I went first on Friday, after my school's nurse delivered her grave look and shook her head, saying it would heal faster with more medicine.
My thoughts were, hell yes, give me more medicine, because here's the thing about Jermaine/Jermaine-site/Yakedo: it was a hilarious story. But it is still there. It's gone from being a little hassle to being a big change in my life. I can't swim. I can't run. And now I am actually forbidden (well, advised not) to wear shoes with backs. It’s kind of not funny anymore.
It's not so much that it hurts or that it cramps my style beyond all bearing. I can bear it. It gets in the way, but not in such a way as to constitute a full blown emergency all the time. But. It is still there, and it's been nearly four weeks, and it's not anywhere near gone. That's the real issue. I have Jermaine fatigue.
It was in this spirit that I left for the doctor's office Friday afternoon. The clinic I went to before referred me to a skin clinic south of town, so on I went. The doctor went on in Japanese to me while I stared at him wide-eyed trying to catch whatever I could about how to make it go away. I don't think he said much about that, only it was all I cared about hearing. I know he said something about how they get a lot of yutanpo (hot water bottle) burn victims this time of year, and how they are slow to heal.
Which makes sense, slow burn, slow heal. Plus it's cold and the cold does not make you heal faster. But OH AM I EVER OVER THIS. He prescribed a cream and asked me to come back sometime the following week.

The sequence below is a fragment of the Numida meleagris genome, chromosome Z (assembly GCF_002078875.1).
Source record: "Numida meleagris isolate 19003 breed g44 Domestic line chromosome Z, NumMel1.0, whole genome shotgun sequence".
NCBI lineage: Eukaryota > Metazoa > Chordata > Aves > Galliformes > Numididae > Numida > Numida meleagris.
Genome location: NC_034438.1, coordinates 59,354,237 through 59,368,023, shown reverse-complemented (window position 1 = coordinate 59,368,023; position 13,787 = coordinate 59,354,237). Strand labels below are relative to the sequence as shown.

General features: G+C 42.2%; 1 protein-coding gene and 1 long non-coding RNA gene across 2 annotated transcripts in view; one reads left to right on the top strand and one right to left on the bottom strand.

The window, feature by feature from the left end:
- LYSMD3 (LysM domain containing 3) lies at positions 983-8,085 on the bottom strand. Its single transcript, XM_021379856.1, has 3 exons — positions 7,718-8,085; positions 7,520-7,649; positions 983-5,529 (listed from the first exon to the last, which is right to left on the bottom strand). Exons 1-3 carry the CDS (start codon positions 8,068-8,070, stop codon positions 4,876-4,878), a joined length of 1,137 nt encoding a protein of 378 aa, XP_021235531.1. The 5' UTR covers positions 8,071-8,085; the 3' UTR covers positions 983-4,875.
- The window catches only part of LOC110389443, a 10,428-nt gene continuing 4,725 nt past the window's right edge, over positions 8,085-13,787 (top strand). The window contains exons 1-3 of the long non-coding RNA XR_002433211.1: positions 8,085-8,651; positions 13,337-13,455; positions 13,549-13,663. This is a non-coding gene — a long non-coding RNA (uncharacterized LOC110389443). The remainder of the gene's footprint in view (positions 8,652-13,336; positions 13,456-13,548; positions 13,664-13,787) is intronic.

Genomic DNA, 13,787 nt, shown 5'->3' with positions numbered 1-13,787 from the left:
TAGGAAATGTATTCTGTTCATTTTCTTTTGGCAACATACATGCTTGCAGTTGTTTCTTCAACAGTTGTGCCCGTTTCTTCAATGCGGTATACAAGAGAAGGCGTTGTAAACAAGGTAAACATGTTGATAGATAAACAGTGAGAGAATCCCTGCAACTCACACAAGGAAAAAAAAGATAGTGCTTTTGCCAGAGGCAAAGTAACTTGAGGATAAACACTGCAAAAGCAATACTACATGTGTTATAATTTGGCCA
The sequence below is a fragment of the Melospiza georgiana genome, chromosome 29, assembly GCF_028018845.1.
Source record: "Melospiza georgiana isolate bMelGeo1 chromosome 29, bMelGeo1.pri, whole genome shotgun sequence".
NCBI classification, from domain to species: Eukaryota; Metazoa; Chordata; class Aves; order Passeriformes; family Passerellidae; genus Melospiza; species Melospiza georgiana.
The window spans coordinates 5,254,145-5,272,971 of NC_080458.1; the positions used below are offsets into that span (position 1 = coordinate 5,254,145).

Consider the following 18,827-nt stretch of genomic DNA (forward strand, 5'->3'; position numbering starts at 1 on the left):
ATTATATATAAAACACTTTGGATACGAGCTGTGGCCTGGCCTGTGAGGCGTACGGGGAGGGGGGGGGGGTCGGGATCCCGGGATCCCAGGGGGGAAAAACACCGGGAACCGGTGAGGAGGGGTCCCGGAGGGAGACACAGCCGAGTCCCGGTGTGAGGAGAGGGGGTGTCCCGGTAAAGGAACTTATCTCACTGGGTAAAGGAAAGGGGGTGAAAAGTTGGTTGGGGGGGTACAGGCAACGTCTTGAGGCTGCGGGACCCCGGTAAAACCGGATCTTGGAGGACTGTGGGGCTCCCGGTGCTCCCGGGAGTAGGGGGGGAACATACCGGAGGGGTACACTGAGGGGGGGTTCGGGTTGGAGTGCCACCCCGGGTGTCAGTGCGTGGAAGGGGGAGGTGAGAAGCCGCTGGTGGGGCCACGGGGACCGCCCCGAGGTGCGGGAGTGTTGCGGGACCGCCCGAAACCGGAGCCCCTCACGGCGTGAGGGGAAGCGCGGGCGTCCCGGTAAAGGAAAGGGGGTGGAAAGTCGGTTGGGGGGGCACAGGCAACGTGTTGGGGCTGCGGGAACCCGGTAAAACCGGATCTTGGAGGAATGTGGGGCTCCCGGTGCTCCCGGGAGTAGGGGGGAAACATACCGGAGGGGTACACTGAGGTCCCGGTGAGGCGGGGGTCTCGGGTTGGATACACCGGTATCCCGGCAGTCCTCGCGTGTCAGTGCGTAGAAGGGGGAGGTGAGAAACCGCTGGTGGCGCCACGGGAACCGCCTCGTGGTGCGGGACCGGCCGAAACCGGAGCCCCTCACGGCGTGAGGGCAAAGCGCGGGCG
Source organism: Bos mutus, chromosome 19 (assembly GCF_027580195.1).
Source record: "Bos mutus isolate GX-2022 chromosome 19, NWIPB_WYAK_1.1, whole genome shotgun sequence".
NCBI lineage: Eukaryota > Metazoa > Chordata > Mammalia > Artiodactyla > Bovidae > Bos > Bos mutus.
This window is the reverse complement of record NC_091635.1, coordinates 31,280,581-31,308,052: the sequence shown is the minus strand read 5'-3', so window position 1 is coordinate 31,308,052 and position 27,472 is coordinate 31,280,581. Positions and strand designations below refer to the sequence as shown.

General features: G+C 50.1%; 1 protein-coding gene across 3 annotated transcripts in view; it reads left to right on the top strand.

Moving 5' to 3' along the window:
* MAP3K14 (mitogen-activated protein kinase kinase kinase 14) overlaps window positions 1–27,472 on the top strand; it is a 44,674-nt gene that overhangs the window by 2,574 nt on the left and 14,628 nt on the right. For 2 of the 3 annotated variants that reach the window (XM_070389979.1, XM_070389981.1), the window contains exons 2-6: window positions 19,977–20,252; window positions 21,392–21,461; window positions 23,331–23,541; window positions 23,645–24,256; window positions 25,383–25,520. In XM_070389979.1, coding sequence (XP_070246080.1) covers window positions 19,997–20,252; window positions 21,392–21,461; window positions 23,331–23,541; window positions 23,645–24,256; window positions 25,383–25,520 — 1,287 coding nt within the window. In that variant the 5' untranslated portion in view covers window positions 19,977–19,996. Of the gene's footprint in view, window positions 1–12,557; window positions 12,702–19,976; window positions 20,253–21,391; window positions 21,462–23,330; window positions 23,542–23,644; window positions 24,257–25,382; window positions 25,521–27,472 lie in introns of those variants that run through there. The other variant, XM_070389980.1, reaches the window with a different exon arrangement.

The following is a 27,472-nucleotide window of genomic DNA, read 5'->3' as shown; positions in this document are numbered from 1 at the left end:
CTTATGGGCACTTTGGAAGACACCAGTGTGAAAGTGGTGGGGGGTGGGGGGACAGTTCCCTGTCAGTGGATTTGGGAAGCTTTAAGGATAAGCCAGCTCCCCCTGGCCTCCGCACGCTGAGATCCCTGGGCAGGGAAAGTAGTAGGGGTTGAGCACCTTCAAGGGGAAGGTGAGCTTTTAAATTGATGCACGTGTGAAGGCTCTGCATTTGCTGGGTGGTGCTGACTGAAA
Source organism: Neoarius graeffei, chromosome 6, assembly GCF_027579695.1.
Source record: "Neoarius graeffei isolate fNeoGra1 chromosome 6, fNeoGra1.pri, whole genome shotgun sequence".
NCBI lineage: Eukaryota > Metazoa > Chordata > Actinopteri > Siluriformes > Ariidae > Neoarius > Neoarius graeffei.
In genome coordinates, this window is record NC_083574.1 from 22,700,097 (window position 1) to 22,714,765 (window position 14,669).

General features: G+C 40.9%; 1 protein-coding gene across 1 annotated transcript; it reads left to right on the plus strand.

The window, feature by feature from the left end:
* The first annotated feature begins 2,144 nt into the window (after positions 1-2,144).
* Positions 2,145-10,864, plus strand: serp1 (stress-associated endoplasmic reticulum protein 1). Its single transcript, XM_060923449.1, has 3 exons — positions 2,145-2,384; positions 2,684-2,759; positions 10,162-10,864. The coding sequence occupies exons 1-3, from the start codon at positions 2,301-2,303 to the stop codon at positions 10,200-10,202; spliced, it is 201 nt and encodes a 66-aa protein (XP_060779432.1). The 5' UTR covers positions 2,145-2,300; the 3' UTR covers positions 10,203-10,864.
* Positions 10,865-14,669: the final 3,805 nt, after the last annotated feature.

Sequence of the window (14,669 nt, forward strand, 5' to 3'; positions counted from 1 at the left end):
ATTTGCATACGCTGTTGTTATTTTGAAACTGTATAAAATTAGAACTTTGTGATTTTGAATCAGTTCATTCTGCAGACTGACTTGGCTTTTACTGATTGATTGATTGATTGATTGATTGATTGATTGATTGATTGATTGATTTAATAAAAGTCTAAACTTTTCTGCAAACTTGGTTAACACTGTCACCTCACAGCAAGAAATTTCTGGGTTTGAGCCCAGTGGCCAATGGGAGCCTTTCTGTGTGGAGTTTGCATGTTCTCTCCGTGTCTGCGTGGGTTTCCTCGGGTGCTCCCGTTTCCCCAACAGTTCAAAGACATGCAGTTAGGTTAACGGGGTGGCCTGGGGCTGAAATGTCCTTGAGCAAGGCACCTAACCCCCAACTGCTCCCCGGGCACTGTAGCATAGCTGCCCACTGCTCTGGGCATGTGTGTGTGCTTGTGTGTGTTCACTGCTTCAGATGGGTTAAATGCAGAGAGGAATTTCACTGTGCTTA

On the way out of the parking lot, just for good measure, I backed Robin Red into a blue pole, broke the taillight glass, got blue paint on the bumper and red paint on the pole. I'm just glad it wasn't another car there.
So, I went on Wednesday afternoon for my re-check, because by then it hurt more often, and looked worse, and this time they had me sit up on the bed thingy and suggested I not look, thought it 'shouldn't hurt'.. then the guy took out what looked like a tiny scalpel and pair of tweezers, and I thought he was about to remove the whole gross-looking layer of whatever-the-hell, so I braced myself for the equivalent of tearing off a scab, only times a zillion-- which made what actually happened feel like the breath of a gentle breeze. I’m rather amazed at the gentleness and dexterity with which he operated on that horrible mess of mine. I ended up staring in wide wonder because I guess I like watching horribly gross things happen to myself. He removed a few small pieces of the.. um.. like white-surface, then put some of that cream he's prescribed onto a gauze square and taped it on there. This time the cream burned a little, and I think maybe he created a path for the cream to reach the burn through the buildup or something.
GROSS I KNOW. Then he prescribed me two days worth of pillz which I am now taking. And I just want to do whatever it takes to get this thing gone as fast as I can. If they said "pour this into a tub of water and soak your foot in it for an hour," I'd do it. I don't care if it hurt.. I don't think they understand me here.. I don't want to necessarily have painful things happen to me in public, but I would totally go into my house and whimper and cry and keep my foot in that material, if they told me it would fix it.
It's part of my system of belief, that things worth having (like a wonder-drug to just effing cure Jermaine already) have to be earned (like through pain).
Just as an FYI, I've tried to just use the name "Jermaine" to refer to the blister. I named it because it was so tall and had a life all its own. Now the blister is gone, and the infected site remains.
To see a photo of Jermaine when Jermaine was still.. a blister.. please click here.
Please do not click there. It's gross. The later iterations, however, are so gross I did not even take photos.
EDIT: In retrospect, I think the surface area occupied by the current burn is smaller than Jermaine was. Which is a sort of comfort. Kinda.